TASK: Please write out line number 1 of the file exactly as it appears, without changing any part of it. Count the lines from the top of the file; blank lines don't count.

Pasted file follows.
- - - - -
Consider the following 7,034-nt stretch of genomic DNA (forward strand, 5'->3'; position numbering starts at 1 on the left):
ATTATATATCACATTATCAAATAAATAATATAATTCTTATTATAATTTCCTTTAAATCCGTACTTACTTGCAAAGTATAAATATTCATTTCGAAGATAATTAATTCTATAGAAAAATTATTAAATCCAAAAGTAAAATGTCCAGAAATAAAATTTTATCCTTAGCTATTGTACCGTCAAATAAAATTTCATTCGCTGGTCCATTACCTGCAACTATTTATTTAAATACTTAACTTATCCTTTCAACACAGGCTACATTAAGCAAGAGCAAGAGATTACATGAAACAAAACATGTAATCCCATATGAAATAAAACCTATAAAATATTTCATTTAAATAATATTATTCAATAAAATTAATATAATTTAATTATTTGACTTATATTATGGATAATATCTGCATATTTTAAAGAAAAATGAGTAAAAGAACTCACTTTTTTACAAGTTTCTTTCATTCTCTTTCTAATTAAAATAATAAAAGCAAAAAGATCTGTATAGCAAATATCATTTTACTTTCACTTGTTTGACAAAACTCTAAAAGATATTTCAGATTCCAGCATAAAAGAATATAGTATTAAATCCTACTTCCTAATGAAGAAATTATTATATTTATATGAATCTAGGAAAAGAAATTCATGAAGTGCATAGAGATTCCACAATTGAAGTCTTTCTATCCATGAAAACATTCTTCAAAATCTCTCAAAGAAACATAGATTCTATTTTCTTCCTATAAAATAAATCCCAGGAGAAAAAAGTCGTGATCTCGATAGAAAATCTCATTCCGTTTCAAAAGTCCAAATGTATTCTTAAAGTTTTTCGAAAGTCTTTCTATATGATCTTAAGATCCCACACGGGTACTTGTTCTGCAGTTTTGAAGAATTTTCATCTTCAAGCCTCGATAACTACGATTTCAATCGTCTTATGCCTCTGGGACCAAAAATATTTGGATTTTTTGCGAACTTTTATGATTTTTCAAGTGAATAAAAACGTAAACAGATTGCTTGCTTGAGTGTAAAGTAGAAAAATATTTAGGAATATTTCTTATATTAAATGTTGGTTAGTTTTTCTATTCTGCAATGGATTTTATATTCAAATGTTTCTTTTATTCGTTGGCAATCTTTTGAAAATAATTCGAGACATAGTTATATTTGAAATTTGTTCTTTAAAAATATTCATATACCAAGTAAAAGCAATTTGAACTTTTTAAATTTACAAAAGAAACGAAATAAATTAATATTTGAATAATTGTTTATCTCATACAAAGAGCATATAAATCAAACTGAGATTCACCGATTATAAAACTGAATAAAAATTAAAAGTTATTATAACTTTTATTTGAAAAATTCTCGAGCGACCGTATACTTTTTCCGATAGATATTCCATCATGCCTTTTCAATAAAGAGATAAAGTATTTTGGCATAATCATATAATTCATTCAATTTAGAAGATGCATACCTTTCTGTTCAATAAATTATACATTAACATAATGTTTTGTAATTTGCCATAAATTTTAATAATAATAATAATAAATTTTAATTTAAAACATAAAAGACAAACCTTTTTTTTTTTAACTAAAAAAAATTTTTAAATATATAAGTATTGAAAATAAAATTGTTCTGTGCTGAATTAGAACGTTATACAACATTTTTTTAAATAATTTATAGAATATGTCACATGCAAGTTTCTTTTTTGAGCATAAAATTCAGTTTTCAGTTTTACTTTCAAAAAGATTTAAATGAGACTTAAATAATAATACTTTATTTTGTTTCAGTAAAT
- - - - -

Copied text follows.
Consider the following 7,034-nt stretch of genomic DNA (forward strand, 5'->3'; position numbering starts at 1 on the left):